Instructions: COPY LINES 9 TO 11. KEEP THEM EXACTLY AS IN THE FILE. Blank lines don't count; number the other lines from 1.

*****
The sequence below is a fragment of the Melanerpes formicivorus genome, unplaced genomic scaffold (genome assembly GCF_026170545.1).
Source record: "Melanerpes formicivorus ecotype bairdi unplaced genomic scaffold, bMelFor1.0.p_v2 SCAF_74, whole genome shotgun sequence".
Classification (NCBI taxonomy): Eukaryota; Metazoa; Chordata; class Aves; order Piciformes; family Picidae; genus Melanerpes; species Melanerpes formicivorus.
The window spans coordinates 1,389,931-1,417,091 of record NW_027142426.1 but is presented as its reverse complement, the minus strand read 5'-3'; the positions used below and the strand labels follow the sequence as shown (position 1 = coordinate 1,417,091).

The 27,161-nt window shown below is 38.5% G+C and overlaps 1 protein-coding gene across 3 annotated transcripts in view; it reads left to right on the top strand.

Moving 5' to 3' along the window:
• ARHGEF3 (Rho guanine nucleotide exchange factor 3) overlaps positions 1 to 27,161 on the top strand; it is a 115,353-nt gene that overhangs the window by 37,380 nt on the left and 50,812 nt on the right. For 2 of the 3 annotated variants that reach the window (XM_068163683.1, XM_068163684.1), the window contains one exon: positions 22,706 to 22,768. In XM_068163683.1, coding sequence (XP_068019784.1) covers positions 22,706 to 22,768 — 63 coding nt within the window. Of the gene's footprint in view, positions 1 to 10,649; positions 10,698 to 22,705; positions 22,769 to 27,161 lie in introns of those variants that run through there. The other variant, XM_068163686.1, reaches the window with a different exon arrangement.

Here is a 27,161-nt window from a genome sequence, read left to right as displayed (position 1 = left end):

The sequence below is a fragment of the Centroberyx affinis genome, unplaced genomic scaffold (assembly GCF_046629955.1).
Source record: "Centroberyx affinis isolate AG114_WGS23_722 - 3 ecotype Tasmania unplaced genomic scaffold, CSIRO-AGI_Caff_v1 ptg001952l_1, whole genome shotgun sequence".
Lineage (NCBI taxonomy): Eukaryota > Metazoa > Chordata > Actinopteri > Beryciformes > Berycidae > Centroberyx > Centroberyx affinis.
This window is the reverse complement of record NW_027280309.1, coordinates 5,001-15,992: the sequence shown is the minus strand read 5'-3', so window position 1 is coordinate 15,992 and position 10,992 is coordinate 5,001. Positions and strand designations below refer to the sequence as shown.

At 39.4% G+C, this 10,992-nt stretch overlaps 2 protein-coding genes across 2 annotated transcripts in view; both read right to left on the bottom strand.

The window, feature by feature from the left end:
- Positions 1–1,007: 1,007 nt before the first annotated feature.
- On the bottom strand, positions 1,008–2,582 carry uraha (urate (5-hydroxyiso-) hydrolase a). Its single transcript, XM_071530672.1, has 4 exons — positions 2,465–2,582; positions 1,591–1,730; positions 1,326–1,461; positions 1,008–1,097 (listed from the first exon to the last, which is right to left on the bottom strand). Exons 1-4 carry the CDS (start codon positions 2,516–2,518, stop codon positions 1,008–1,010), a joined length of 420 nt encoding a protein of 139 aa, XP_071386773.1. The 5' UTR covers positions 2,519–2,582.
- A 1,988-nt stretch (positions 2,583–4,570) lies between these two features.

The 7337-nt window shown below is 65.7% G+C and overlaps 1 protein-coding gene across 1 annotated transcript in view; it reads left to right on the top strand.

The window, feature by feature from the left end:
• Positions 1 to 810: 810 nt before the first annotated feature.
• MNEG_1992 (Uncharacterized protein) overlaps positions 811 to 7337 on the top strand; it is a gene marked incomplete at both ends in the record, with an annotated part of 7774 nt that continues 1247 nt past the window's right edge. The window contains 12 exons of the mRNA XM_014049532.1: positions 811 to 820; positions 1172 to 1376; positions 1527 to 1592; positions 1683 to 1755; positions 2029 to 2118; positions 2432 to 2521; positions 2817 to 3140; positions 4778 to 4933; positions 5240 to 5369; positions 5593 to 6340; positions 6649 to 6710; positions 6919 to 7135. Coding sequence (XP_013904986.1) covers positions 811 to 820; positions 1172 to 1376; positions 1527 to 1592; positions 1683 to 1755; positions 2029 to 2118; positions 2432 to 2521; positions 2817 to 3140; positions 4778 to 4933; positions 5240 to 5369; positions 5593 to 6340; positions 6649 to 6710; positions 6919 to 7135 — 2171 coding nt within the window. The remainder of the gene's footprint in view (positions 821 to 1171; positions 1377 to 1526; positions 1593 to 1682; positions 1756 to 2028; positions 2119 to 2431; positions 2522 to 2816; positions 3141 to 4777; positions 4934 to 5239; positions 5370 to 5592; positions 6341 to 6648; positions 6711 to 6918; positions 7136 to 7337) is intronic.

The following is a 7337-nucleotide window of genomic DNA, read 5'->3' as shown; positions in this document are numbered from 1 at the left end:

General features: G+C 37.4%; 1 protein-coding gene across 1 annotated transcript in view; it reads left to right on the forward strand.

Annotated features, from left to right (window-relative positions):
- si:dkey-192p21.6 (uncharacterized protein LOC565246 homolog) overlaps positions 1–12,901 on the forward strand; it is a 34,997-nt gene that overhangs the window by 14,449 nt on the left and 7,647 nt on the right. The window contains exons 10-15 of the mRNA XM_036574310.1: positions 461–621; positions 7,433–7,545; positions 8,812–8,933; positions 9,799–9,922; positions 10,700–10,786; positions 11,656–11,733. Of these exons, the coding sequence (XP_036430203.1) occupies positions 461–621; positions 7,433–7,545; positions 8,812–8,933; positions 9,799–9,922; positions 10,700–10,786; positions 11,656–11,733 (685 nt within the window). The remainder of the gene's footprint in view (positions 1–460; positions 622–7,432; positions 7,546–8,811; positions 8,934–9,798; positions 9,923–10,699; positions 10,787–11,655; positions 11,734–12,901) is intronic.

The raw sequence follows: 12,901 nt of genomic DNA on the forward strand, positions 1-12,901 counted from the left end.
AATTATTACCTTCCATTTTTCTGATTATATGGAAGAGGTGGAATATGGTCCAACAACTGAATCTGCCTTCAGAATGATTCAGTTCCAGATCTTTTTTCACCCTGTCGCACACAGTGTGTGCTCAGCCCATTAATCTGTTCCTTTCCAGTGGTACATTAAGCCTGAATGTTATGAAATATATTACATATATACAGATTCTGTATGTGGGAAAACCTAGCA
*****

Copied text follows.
The sequence below is a fragment of the Centroberyx affinis genome, unplaced genomic scaffold (assembly GCF_046629955.1).
Source record: "Centroberyx affinis isolate AG114_WGS23_722 - 3 ecotype Tasmania unplaced genomic scaffold, CSIRO-AGI_Caff_v1 ptg001952l_1, whole genome shotgun sequence".
Lineage (NCBI taxonomy): Eukaryota > Metazoa > Chordata > Actinopteri > Beryciformes > Berycidae > Centroberyx > Centroberyx affinis.